Separating Good Behavior from Bad Behavior
Emotion may be the biggest obstacle to investment success. In fact, removing emotion from the investment process through systematic rebalancing and adhering to a scientifically engineered asset allocation strategy is the most valuable service we provide.
Indeed, a highly disciplined DFA-based investment approach may add more value than you think.
Morningstar, Inc. (an independent third party analytics firm), produced an interesting internal study some years ago that compared investors' actual investment returns over a 10-year period with the returns of the mutual funds they were invested in.
Not surprisingly investors in actively managed funds performed relatively poorly all the way around. But oddly, even (presumably) educated do-it-yourself index investors didn't do as well as they could have. In other words, they failed to capture 100% of the returns that their own funds had to offer.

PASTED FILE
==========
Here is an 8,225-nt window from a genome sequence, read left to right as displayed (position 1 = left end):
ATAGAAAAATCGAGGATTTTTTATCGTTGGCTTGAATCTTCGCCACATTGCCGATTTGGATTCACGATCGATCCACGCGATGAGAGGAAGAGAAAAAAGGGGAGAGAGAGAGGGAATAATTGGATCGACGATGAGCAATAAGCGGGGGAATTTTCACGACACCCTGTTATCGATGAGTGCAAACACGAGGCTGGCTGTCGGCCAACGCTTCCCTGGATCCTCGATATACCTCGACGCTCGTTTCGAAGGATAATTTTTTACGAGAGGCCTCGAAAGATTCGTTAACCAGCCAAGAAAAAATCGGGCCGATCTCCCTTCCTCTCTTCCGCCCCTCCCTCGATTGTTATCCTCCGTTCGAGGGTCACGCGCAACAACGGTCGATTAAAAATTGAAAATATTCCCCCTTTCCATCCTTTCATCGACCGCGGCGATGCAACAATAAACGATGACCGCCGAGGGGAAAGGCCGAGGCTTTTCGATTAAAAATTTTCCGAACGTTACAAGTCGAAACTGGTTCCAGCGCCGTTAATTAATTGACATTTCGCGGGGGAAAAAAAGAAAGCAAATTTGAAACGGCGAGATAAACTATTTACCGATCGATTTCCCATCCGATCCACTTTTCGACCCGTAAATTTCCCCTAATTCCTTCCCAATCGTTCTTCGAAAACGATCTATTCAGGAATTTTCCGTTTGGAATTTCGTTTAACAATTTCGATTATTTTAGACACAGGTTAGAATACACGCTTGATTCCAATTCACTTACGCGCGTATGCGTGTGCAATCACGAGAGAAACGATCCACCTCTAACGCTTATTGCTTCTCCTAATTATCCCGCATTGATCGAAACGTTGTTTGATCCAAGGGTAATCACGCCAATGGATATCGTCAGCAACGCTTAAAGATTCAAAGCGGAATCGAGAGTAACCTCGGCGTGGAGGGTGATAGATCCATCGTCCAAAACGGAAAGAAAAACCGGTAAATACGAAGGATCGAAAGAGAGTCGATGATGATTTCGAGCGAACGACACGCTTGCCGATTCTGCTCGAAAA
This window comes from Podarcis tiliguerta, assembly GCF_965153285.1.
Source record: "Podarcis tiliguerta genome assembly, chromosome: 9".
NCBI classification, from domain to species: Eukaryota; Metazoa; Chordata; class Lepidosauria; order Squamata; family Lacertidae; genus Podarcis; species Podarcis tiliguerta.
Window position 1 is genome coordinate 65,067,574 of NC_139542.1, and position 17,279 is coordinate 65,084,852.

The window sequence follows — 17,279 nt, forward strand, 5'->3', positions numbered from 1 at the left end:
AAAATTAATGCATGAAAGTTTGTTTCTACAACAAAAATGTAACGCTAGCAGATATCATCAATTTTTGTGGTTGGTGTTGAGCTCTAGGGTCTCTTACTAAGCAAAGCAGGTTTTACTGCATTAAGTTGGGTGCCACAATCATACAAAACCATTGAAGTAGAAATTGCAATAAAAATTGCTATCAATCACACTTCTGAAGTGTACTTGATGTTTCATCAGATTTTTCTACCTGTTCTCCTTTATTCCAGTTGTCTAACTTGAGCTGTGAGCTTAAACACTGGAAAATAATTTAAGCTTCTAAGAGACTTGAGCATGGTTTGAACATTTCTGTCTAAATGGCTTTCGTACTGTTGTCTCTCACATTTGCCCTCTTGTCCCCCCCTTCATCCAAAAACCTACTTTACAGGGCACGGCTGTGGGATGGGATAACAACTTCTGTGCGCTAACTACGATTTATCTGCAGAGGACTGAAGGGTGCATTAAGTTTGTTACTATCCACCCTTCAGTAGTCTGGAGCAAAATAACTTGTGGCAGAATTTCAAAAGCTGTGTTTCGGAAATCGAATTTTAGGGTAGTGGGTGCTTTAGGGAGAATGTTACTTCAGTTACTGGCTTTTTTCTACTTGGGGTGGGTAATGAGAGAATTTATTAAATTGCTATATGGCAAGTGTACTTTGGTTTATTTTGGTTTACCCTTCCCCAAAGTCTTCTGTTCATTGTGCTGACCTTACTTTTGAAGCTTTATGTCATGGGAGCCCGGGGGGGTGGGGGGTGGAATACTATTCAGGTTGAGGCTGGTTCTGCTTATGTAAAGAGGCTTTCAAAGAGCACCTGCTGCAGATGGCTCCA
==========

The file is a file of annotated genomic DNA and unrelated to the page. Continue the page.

The table below shows that index mutual funds produced an aggregate annualized return of 8.94%, yet the average return index investors actually realized in their own portfolios was only 7.06%. The question is why.
This sub-optimal performance was simply due to the poor timing of cash flows into and out of the funds, i.e. they engaged in "bad behavior." Specifically, they pulled money out as investments went down in value and invested more as prices rose - pretty much the exact opposite of what you want to do. Thus they needlessly missed out on what they could have (and should have) achieved.